Eliminating double taxation of dividends is smart
1/7/2003 12:00:00 AM - Bruce Bartlett
President Bush's proposal to reduce taxes on corporate dividends
is being attacked by Democrats as another give-away to the rich. But not too
many years ago, it was Democrats who were in favor of this policy and
Republicans who were against it.
In 1976, Democrat Jimmy Carter made elimination of the double
taxation of corporate profits a key campaign theme. "We presently tax
corporate income when it's earned, and we also tax dividends to
shareholders," he said. "I would favor taxing income only once," Carter told
When President Carter took office in 1977, he reiterated his
goal of taxing corporate income only once and had the Treasury Department
examine the issue. He received support from many voices of liberalism in
this effort. For example, Americans for Democratic Action called for
abolition of the corporate income tax at its convention in May. On Sept. 11
of that year, The New York Times editorialized in favor of this action.
Unfortunately, Carter failed to include any proposal for
reducing or eliminating double taxation in his 1978 tax reform plan. The
reason, interestingly, appears to have been opposition from the
Republican-leaning corporate community. According to an article by Robert
Samuelson in the National Journal in September 1977, businesses basically
killed the idea.
According to Samuelson, corporate executives suddenly had a lot
of problems with the idea of eliminating double taxation once confronted
with its possible reality. Some worried about increased pressure to pay out
dividends. This especially concerned small businesses that normally don't
pay dividends. Executives also feared a loss of control over retained
earnings, which they could invest as they chose. And they saw many specific
tax breaks as better for them.
Another reason, I have always believed, is that the corporate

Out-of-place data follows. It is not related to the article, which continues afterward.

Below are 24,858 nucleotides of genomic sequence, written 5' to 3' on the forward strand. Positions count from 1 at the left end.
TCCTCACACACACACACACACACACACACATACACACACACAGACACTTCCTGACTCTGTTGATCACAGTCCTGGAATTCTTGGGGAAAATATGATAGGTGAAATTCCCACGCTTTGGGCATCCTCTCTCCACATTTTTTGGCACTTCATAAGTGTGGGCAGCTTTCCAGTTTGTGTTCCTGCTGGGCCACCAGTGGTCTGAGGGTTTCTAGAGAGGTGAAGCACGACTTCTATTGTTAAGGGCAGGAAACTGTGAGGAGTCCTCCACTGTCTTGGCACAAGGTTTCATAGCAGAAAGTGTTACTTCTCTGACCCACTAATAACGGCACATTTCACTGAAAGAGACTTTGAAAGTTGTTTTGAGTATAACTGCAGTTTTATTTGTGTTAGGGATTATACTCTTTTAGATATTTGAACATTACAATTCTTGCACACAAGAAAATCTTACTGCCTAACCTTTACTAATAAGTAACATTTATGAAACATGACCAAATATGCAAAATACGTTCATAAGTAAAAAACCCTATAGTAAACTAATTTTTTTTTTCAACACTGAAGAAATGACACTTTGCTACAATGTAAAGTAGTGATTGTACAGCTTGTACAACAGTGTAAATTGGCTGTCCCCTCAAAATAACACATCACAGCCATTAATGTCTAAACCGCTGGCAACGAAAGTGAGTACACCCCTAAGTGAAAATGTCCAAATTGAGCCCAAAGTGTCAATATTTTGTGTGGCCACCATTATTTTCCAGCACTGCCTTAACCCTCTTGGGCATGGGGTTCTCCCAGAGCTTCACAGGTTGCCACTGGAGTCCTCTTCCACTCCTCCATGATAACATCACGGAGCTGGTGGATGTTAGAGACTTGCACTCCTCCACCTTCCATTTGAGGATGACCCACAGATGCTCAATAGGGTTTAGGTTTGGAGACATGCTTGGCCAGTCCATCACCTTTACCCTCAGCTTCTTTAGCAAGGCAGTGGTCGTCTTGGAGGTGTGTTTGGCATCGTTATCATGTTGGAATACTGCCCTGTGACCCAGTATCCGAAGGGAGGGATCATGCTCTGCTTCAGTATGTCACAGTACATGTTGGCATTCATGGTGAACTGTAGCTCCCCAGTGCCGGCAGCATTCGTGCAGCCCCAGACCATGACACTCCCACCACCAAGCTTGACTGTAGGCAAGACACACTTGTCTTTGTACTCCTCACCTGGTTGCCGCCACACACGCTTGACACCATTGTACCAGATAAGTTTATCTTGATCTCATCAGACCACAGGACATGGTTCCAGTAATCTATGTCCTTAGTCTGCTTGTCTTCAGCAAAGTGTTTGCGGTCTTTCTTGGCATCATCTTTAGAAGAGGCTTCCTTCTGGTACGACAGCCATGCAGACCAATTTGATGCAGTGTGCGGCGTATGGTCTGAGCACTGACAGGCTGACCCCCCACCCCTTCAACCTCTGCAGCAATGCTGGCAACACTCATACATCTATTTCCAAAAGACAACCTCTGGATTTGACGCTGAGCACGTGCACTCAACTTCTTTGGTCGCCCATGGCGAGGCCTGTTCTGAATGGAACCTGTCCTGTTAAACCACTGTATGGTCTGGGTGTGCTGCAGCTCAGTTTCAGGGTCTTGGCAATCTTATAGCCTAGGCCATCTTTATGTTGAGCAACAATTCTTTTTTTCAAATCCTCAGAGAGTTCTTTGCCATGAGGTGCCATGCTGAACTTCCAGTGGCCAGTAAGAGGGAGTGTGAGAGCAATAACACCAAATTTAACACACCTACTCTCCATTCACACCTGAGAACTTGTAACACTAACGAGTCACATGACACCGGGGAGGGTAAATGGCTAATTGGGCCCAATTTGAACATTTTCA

income tax acts as a kind of shield protecting corporate executives from
shareholders. It allows them to pay themselves inflated salaries and waste
shareholder's profits on expensive perks and investments of dubious value.
Since such things are deductible business expenses, shareholders are fooled
into thinking that they are not costing them anything. Without such
deductibility, it would be harder for executives to justify their behavior.
Academic research supports this analysis. Writing in the Yale
Law Journal, legal scholars Jennifer Arlen and Deborah Weiss argue that the
corporate tax forces shareholders to go along with the wishes of corporate
managers even if they don't agree with them. Double taxation encourages
companies to retain earnings rather than pay dividends. So even if managers
make bad investments and shareholders have better investment opportunities,
it still pays for shareholders to support retained earnings and low
Another widely commented upon result of double taxation is
encouraging companies to raise capital through debt rather than equity. That
is because interest payments are tax deductible, whereas dividends are not.
The result is for companies to become heavily leveraged and make capital
less available to small businesses and new startups.
The overall impact on the economy is to reduce the rate of
return on corporate capital, which slows economic growth. Big established
companies have easy access to capital through the bond market and retained
earnings, while being protected from potential competitors because the
latter cannot raise capital, or only at much higher cost.
What cutting taxes on dividends, as President Bush proposes,
should do is raise the value of companies paying dividends. That is because
the tax is now capitalized into the price of stock. Thus lowering the tax is
equivalent to an increase in profits.
Although the tax capitalization thesis is controversial among
economists, the latest research strongly supports it. Indeed, Council of
Economic Advisers Chairman Glenn Hubbard is the author of much of this
research, while a professor at Columbia.
Economic John Rutledge estimates that the complete elimination
of taxes on dividends would raise the Standard and Poor's 900 index by 8.5
percent, or $800 billion. Principal beneficiaries would be companies with
high dividend payout rates and low debt. However, as managers alter business
strategies by reducing debt and raising equity and dividends, other
companies will also benefit.
This estimate is consistent with the experience of New Zealand,
which completely abolished double taxation of corporate income in 1988.
According to a recent article in the Journal of Business Finance and
Accounting, the result was that low-debt firms gained, significantly while
high-debt firms saw their stock prices fall. However, as time went by, debt
levels at New Zealand companies fell across the board.
President Bush is right to try and relieve the double taxation
and overtaxation of corporate income. Not only will it increase the
economy's long-term growth potential, but could provide short-run stimulus
by boosting the stock market